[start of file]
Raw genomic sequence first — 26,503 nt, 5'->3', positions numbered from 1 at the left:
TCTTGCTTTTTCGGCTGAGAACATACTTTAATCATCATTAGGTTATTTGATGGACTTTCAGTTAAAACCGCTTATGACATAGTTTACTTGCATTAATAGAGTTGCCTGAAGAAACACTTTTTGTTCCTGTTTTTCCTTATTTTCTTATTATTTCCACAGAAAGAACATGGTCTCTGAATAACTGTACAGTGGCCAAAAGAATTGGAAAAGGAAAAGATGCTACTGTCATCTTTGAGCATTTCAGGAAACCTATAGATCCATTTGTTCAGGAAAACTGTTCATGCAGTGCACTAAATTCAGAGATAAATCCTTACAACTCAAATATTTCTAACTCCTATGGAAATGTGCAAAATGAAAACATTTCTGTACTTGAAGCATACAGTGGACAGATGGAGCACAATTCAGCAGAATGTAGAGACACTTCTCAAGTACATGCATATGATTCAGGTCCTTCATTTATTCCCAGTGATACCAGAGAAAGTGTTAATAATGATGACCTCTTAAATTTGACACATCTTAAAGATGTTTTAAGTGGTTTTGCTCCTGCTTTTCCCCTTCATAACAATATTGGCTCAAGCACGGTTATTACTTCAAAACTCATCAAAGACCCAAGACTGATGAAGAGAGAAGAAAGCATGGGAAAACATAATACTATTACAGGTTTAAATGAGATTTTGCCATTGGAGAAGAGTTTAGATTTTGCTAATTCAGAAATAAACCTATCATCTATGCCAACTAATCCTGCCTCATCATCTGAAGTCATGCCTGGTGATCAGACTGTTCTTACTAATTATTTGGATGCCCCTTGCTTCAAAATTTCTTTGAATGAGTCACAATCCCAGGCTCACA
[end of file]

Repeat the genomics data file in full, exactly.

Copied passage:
Raw genomic sequence first — 26,503 nt, 5'->3', positions numbered from 1 at the left:
TCTTGCTTTTTCGGCTGAGAACATACTTTAATCATCATTAGGTTATTTGATGGACTTTCAGTTAAAACCGCTTATGACATAGTTTACTTGCATTAATAGAGTTGCCTGAAGAAACACTTTTTGTTCCTGTTTTTCCTTATTTTCTTATTATTTCCACAGAAAGAACATGGTCTCTGAATAACTGTACAGTGGCCAAAAGAATTGGAAAAGGAAAAGATGCTACTGTCATCTTTGAGCATTTCAGGAAACCTATAGATCCATTTGTTCAGGAAAACTGTTCATGCAGTGCACTAAATTCAGAGATAAATCCTTACAACTCAAATATTTCTAACTCCTATGGAAATGTGCAAAATGAAAACATTTCTGTACTTGAAGCATACAGTGGACAGATGGAGCACAATTCAGCAGAATGTAGAGACACTTCTCAAGTACATGCATATGATTCAGGTCCTTCATTTATTCCCAGTGATACCAGAGAAAGTGTTAATAATGATGACCTCTTAAATTTGACACATCTTAAAGATGTTTTAAGTGGTTTTGCTCCTGCTTTTCCCCTTCATAACAATATTGGCTCAAGCACGGTTATTACTTCAAAACTCATCAAAGACCCAAGACTGATGAAGAGAGAAGAAAGCATGGGAAAACATAATACTATTACAGGTTTAAATGAGATTTTGCCATTGGAGAAGAGTTTAGATTTTGCTAATTCAGAAATAAACCTATCATCTATGCCAACTAATCCTGCCTCATCATCTGAAGTCATGCCTGGTGATCAGACTGTTCTTACTAATTATTTGGATGCCCCTTGCTTCAAAATTTCTTTGAATGAGTCACAATCCCAGGCTCACA